mediate Variables

If w = f (x, y, z) is differentiable and x, y, and z are differentiable functions of t, then w is a

differentiable function of t and

dw ∂w dx ∂w dy ∂w dz

= + +

dt ∂x dt ∂y dt ∂z dt

Example

dw

Find if

dt

w = xy + z, x = cos t, y = sin t, z=t

Use Theorem 6:

dw ∂w dx ∂w dy ∂w dz

= + +

dt ∂x dt ∂y dt ∂z dt

= (y)(− sin t) + (x)(cos t) + (1)(1)

= (sin t)(− sin t) + (cos t)(cos t) + 1

= − sin2 t + cos2 t + 1

= cos 2t + 1

dw

= 1 + cos 0 = 2

dt t=0

Theorem 7: Chain Rule for Two Independent Variables and Three Intermediate Vari-

ables

Suppose that w = f (x, y, z), x = g(r, s), y = h(r, s), and z = k(r, s). If all four functions are

differentiable, then w has partial derivatives with respect to r and s given by the formulas

∂w ∂w ∂x ∂w ∂y ∂w ∂z

= + +

∂r ∂x ∂r ∂y ∂r ∂z ∂r

∂w ∂w ∂x ∂w ∂y ∂w ∂z

= + +

∂s ∂x ∂s ∂y ∂s ∂z ∂s

Suppose that F (x, y) is differentiable and that the equation F (x, y) = 0 defines y as a differentiable

function of x. Then at any point where Fy 6= 0,

dy Fx

=−

dx Fy

4

Example

dy

Find if y 2 − x2 − sin xy = 0.

dx

dy Fx

=−

dx Fy

−2x − y cos xy

=−

2y − x cos xy

2x + y cos xy

=

2y − x cos xy

Suppose F (x, y, z) = 0 and z = f (x, y). Assuming F and f are differentiable functions, then

∂z Fx ∂z Fy

=− and =−

∂x Fz ∂y Fz

In general, suppose z = f (x1 , x2 , . . . , xn ) is a differential function of the intermediate variables

x1 , x2 , . . . , xn where n is a positive integer (n ∈ N). Also suppose each xi is a differentiable function

of the independent variables t1 , t2 , . . . , tm , with m ∈ N. In equation form,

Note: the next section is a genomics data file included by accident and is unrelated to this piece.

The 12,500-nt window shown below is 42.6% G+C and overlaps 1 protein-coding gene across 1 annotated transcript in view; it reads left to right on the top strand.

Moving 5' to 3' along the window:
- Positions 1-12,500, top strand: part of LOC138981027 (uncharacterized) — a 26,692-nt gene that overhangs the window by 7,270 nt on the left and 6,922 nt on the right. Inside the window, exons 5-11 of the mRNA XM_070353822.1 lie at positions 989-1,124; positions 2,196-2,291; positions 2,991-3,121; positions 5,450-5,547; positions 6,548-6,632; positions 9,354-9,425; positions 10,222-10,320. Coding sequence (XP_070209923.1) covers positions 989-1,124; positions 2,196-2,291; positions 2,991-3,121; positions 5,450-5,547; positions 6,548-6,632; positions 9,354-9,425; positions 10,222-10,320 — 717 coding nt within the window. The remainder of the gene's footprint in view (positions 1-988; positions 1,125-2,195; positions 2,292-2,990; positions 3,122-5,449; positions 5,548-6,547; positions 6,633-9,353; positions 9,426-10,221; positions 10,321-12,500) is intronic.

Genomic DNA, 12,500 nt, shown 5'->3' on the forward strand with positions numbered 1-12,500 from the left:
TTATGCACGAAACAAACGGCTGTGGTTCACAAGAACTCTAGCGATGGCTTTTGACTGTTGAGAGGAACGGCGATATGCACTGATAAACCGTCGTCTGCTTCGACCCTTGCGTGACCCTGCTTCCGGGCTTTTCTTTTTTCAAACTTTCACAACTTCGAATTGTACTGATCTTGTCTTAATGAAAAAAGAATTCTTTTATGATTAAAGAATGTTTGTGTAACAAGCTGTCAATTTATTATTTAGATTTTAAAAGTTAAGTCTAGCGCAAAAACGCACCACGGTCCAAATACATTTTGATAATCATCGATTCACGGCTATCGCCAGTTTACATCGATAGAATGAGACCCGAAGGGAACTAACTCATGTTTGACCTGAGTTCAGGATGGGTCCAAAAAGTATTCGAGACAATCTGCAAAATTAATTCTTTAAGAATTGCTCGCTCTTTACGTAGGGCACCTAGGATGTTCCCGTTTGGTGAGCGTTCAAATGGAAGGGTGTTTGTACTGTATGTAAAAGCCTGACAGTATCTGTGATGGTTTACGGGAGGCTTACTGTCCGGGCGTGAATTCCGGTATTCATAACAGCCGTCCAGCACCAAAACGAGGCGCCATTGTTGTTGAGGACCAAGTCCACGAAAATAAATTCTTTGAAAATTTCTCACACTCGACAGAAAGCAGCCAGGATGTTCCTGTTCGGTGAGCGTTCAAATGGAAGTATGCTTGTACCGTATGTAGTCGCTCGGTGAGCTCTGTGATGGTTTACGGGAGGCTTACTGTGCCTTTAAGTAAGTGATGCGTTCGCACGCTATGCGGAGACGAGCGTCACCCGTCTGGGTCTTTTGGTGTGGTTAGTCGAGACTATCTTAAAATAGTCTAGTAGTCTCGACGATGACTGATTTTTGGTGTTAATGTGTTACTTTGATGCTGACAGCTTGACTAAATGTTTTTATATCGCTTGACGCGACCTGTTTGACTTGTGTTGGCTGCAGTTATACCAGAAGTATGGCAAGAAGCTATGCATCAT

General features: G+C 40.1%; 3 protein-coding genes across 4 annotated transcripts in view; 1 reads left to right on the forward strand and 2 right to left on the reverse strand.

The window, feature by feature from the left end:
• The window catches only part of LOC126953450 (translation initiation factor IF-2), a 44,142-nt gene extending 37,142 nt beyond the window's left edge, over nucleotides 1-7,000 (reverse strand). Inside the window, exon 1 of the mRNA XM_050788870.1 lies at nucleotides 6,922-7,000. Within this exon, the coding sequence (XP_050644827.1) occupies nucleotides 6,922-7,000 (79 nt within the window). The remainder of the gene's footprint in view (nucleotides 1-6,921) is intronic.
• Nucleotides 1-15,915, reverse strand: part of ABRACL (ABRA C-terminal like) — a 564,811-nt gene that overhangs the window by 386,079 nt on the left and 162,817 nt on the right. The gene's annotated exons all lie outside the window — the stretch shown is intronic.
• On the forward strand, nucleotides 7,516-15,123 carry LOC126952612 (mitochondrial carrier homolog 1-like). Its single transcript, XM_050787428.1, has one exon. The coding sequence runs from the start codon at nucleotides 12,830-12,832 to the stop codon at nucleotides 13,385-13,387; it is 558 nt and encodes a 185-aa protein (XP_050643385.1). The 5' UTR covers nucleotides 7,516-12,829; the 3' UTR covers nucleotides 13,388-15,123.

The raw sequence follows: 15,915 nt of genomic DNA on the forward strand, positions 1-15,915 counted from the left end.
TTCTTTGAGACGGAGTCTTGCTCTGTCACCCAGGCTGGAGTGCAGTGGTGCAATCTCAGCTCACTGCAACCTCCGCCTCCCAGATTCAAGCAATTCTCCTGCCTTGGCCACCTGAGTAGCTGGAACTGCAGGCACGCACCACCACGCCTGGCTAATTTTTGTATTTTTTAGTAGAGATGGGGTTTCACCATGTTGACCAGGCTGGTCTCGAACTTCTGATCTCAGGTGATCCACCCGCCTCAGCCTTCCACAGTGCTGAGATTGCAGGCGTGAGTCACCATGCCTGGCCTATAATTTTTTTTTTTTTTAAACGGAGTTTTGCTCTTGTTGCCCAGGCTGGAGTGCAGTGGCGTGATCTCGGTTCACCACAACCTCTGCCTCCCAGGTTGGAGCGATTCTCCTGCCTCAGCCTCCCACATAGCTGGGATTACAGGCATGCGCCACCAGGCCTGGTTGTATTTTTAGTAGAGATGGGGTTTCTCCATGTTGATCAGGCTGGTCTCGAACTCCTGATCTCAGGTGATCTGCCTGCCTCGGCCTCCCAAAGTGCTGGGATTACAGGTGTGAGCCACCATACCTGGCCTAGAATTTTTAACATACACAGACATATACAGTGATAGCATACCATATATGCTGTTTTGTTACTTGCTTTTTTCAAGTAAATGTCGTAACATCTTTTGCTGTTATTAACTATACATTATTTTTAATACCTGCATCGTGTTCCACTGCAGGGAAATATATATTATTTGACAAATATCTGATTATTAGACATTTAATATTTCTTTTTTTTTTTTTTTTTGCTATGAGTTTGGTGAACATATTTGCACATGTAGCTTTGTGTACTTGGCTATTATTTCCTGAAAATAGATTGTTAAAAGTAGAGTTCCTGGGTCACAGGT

x1 = g1 (t1 , t2 , . . . , tm )

x2 = g2 (t1 , t2 , . . . , tm )

..

.

xn = gn (t1 , t2 , . . . , tm )

Then w is a differential function of each of the independent variables t1 , t2 , . . . , tm , and the partial

derivatives of w with respect to each ti are

n

∂w ∂w ∂x1 ∂w ∂x2 ∂w ∂xn X ∂w ∂xi

= + + ··· + =

∂t1 ∂x1 ∂t1 ∂x2 ∂t1 ∂xn ∂t1 i=1

∂xi ∂t1

n

∂w ∂w ∂x1 ∂w ∂x2 ∂w ∂xn X ∂w ∂xi

= + + ··· + =

∂t2 ∂x1 ∂t2 ∂x2 ∂t2 ∂xn ∂t2 i=1

∂xi ∂t2

..

.

n

∂w ∂w ∂x1 ∂w ∂x2 ∂w ∂xn X ∂w ∂xi

= + + ··· + =

∂tm ∂x1 ∂tm ∂x2 ∂tm ∂xn ∂tm i=1

∂xi ∂tm

More compactly,

n

∂w X ∂w ∂xi

= for j = 1, 2, . . . , m

∂tj i=1

∂xi ∂tj

5

Directional Derivatives and Gradient Vectors

Definition: Directional Derivative

The derivative of f at P0 (x0 , y0 ) in the direction of the unit vector u = u1 i = u2 j is the

number

df f (x0 + su1 , y0 + su2 ) − f (x0 , y0 )

= lim

ds u,P0 s→0 s

df

= (Du f )P0

ds u,P0

The gradient vector (gradient) of f (x, y) at a point P is the vector

∂f ∂f

∇f = i+ j

∂x ∂y

If f (x, y) is differentiable in an open region containing P0 (x0 , y0 ), then

In words, the derivative of f at P0 in the direction of u is the dot product of the gradient ∇f at